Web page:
We all know that a high sugar intake is unhealthy but more studies are revealing the extent of damage sugar does to our bodies over the short and long term. The well-known long-term effects are the increase in risk of obesity, tooth decay and Type 2 diabetes. Sugar is also being implicated in many chronic conditions such as arthritis, heart disease and cancers. Children are being diagnosed with what used to be known as adult health conditions: Type 2 diabetes, high blood pressure and obesity. In the short term, a high sugar intake can affect moods and energy levels and can depress the immune system for hours. Low energy and sickness can affect the ability to learn and concentrate. Suddenly the future doesn’t look so sweet.

So what should we do? Explain to our kids that they need to avoid candy and cookies? Well, that could be part of the solution but let me ask you this? If you were offered fruit punch or water when you were a kid, which would you have chosen?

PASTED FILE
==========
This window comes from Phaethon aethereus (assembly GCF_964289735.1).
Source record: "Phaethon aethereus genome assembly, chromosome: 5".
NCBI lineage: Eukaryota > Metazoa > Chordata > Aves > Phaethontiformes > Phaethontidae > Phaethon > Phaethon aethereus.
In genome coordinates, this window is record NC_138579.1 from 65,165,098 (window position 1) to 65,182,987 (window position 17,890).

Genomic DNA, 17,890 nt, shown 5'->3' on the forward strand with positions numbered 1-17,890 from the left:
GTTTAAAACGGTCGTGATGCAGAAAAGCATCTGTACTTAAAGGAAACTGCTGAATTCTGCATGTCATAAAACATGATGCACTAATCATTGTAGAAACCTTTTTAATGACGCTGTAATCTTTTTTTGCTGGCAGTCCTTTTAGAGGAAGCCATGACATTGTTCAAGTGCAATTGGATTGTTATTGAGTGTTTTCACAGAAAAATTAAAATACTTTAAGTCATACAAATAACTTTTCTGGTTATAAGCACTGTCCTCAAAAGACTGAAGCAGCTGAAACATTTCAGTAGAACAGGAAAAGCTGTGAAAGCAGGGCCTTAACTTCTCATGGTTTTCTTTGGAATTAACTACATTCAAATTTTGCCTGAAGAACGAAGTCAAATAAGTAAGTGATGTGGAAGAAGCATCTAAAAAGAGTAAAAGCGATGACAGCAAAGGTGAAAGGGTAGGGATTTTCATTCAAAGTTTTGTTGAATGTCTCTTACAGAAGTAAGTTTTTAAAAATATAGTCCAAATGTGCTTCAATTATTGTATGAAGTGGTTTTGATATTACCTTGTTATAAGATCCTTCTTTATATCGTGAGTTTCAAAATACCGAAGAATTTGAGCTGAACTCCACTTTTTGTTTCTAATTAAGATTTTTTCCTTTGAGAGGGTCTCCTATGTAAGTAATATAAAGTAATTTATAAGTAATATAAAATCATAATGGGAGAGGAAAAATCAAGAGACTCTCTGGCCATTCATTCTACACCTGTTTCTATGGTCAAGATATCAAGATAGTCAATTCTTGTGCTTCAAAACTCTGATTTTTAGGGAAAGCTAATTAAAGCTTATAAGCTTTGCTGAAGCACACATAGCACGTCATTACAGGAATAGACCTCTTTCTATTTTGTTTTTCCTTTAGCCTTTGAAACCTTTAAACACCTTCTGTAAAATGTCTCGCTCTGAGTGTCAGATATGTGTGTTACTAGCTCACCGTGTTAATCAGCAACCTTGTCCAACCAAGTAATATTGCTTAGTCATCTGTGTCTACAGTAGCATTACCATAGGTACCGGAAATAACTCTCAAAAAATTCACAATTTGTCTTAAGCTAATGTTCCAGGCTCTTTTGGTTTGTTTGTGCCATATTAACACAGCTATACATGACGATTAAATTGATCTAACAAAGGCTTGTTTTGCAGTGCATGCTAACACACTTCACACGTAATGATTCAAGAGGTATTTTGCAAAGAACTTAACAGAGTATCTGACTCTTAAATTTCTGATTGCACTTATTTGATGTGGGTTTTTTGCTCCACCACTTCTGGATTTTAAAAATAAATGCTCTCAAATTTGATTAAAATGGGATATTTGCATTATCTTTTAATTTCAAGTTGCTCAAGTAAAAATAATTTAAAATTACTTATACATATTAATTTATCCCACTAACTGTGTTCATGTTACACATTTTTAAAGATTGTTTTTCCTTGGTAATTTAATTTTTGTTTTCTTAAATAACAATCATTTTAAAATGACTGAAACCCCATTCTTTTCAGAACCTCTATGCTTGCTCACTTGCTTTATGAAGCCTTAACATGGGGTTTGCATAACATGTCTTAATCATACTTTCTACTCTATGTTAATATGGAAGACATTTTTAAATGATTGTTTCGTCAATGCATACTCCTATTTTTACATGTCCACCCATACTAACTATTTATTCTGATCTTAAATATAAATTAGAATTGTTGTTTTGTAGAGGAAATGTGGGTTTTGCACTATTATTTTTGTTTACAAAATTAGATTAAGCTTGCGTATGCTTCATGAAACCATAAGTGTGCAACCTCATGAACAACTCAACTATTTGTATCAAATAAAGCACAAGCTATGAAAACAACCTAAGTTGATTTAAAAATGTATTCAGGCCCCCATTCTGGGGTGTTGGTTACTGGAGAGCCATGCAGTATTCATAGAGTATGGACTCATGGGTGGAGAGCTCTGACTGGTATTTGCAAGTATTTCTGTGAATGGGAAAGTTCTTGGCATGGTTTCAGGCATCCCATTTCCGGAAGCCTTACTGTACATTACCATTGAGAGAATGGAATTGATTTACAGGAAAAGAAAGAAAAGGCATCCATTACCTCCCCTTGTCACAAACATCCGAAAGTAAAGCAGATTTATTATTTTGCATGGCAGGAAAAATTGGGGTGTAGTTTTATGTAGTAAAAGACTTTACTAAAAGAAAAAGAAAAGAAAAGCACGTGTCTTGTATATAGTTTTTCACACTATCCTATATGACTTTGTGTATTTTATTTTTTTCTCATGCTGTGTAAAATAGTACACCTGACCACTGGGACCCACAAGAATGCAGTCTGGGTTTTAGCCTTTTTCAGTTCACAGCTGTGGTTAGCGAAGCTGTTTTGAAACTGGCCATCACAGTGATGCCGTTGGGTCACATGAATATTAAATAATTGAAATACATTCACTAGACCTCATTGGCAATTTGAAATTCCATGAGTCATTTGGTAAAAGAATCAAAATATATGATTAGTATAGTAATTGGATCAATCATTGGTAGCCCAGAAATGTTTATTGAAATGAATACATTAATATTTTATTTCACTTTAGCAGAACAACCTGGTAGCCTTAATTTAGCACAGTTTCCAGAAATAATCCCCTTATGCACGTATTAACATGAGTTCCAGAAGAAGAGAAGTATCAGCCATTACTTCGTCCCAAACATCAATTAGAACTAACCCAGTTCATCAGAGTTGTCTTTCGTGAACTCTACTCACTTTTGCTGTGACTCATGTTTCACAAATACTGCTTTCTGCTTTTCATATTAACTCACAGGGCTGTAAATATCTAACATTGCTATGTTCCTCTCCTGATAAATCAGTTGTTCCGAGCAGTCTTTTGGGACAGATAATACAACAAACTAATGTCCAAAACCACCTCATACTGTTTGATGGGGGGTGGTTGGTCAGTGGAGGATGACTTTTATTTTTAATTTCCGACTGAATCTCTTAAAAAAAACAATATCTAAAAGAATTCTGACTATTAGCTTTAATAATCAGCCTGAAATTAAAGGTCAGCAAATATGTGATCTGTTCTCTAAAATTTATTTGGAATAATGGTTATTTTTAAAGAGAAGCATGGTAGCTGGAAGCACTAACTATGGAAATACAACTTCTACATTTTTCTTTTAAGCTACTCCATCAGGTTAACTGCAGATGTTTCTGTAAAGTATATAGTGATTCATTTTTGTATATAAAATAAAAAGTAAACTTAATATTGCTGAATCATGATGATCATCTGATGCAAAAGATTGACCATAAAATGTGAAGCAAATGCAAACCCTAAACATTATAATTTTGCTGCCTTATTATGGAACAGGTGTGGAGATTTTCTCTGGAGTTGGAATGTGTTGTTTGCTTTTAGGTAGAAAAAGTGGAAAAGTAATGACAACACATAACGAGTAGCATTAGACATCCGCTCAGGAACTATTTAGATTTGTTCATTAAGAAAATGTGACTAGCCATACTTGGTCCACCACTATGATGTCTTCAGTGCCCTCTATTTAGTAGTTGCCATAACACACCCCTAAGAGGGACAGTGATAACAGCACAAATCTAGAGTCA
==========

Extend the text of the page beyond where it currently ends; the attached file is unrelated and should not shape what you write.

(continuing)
Take these steps to wean you and your family off of high sugar foods

Step 1:Avoid sweetened drinks: Pop, sports drinks (unless indicated by vigorous activities), juices, sweetened milk, sweetened non-dairy beverages, etc. Drink water most of the time—smoothies made with whole fruit, milk and plain yogurt are a healthy option too. For special occasions, try club soda or mineral water and add a splash of 100 per cent fruit juice.

Step 2: Break the fast without added sugar: Cereals, especially those marketed towards children, often contain lots of added sugar. Choose a cereal with less than six grams of added sugar and more than four grams of fiber. To do this gradually, mix the healthier cereals with a sprinkling of a favourite sweet cereal. Instead of flavoured instant oatmeal, cook up the plain and add cinnamon and sliced banana or berries.